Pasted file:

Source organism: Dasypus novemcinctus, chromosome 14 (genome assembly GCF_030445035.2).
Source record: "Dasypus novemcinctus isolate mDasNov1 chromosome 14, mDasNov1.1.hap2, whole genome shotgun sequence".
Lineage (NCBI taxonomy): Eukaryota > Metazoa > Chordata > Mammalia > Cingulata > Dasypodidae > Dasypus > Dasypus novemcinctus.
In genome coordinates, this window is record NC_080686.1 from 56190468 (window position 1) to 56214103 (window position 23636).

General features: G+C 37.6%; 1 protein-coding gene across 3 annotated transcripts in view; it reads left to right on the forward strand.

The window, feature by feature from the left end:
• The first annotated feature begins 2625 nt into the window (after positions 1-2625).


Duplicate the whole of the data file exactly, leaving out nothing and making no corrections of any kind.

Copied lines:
Source organism: Dasypus novemcinctus, chromosome 14 (genome assembly GCF_030445035.2).
Source record: "Dasypus novemcinctus isolate mDasNov1 chromosome 14, mDasNov1.1.hap2, whole genome shotgun sequence".
Lineage (NCBI taxonomy): Eukaryota > Metazoa > Chordata > Mammalia > Cingulata > Dasypodidae > Dasypus > Dasypus novemcinctus.
In genome coordinates, this window is record NC_080686.1 from 56190468 (window position 1) to 56214103 (window position 23636).

General features: G+C 37.6%; 1 protein-coding gene across 3 annotated transcripts in view; it reads left to right on the forward strand.

The window, feature by feature from the left end:
• The first annotated feature begins 2625 nt into the window (after positions 1-2625).